Film was one of the oddest collaborations in the history of the medium of cinema. It was Samuel Beckett’s only foray into celluloid, although he did do some work in television before and afterwards. It was also the last starring role for Buster Keaton before he succumbed to lung cancer in 1966. Keaton found Beckett’s work baffling (he turned down a role in a version of Waiting for Godot) but desperately needed the cash, so he signed up.
Despite obvious differences, they were both masters of their different mediums, and together with director Alan Schneider they created this oddity. Beckett himself would say it was “interesting failure”: it premiered at some festivals, but swiftly disappeared to become a legendary cult item for Keaton and Beckett aficionados. Given that it’s Beckett, it has a sense of existential dread throughout, as Keaton plays “The Man” who is trying to not be seen by the all-seeing eye. Beckett had a famous aversion to being recorded and very rarely was even filmed, although he was photographed a fair amount and was of course was extremely photogenic. Maybe the film is a statement on Beckett’s persona, maybe a statement on Keaton, or both—or maybe it’s just pretentious hogwash (or all of the above.)
Notfilm is an absolutely excellent documentary on the strange odyssey of this film from conception to screen. In exhausting but endlessly fascinating detail, it examines the genesis from casting to finding a cinematographer (they settled on the masterful Boris Kaufman), the small, almost ramshackle production, and of course interpretations of its themes and the philosophical questions it raises.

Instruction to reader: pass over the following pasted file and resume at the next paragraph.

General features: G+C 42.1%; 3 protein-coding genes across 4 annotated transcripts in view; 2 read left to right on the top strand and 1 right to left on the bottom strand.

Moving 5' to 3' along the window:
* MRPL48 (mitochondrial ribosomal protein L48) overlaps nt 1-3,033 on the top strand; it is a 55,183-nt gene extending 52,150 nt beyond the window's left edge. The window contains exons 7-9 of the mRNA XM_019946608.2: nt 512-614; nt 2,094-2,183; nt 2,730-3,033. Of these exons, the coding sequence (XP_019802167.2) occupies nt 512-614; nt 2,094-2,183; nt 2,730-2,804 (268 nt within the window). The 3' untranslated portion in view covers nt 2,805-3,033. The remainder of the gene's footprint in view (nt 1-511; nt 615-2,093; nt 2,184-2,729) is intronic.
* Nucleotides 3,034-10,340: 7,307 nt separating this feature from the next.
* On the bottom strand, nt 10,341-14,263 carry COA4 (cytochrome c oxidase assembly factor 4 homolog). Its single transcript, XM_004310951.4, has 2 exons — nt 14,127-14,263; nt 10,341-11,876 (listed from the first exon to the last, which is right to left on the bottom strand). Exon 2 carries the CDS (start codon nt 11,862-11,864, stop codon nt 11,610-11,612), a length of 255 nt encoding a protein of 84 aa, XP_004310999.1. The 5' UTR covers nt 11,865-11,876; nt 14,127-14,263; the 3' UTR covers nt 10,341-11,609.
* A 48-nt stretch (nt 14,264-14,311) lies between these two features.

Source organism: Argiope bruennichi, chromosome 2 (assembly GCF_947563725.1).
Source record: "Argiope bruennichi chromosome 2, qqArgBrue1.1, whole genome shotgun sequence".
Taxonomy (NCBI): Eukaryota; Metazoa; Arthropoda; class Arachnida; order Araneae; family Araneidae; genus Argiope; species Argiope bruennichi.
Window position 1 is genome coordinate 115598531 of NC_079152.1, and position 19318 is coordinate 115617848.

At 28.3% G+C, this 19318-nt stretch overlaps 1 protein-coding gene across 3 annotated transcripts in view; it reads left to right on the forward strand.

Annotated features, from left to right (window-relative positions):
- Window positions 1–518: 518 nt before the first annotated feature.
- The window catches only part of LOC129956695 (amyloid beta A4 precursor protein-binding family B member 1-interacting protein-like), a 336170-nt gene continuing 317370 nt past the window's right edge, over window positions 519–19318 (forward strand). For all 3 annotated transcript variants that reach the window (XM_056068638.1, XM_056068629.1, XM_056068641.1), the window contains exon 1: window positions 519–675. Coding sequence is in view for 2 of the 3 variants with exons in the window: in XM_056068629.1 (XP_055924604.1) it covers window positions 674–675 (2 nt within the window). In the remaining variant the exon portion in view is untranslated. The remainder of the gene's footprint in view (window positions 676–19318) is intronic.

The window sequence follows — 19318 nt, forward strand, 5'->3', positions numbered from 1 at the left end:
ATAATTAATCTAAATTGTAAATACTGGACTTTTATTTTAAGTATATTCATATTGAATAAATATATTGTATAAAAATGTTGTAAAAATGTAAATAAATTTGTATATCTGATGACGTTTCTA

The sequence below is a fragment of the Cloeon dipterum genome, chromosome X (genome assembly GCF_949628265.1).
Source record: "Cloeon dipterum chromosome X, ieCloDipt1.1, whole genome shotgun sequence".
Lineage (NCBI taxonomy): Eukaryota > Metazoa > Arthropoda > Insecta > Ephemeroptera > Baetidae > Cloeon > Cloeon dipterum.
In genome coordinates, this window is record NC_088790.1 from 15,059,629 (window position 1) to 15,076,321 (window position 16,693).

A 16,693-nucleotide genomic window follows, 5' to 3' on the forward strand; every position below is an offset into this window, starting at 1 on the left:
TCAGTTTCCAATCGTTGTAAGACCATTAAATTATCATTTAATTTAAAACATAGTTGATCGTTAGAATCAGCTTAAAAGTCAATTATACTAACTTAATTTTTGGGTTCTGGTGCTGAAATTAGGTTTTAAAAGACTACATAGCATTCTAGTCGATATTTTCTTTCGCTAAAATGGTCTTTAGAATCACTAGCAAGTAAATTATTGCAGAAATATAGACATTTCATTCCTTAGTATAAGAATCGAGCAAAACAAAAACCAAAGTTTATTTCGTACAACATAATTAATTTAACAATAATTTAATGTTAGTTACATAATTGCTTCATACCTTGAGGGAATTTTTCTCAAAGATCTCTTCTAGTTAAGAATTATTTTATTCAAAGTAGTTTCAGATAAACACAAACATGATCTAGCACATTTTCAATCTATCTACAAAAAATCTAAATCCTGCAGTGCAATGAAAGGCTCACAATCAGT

It also rigorously goes through Beckett’s own interest in cinema, which was long-standing, and the parallels between Film, silent films like Un Chien Andalou, and the work of Russian filmmakers like Sergei Eisenstein and Dziga Vertov. Boris Kaufman was actually Dziga Vertov’s brother and shot all of Jean Vigo’s films; Schneider was a great admirer of Vigo. The documentary also covers why the casting of Keaton is key to the film, and how his persona and look contributed greatly to the finished work, even though Beckett originally wanted Charles Chaplin.
Filmmaker Ross Lipman had a great wealth of material to work with while making Notfilm, including outtakes, making-of footage, photographs, Beckett on tape discussing the film (he was rarely audiotaped,) and some talking-head interviews with Kevin Brownlow, Haskell Wexler, and Barney Rosset etc., which are sparingly but effectively used. It’s also full of clips from other films, such as Keaton’s own films and the various films Beckett and Schneider were influenced by.
The disc compiles both films in a dual-format package, along with a British remake which was created 14 years later. It has 14 minutes of outtakes and a deleted scene. Beckett fanatics will be overjoyed with more audio recording of Beckett, who had a great lyrical Irish voice. There is over an hour of extra interviews on film, Beckett and Keaton, and lots more. It’s finished off with a nice big booklet with new essays on both films from a host of writers.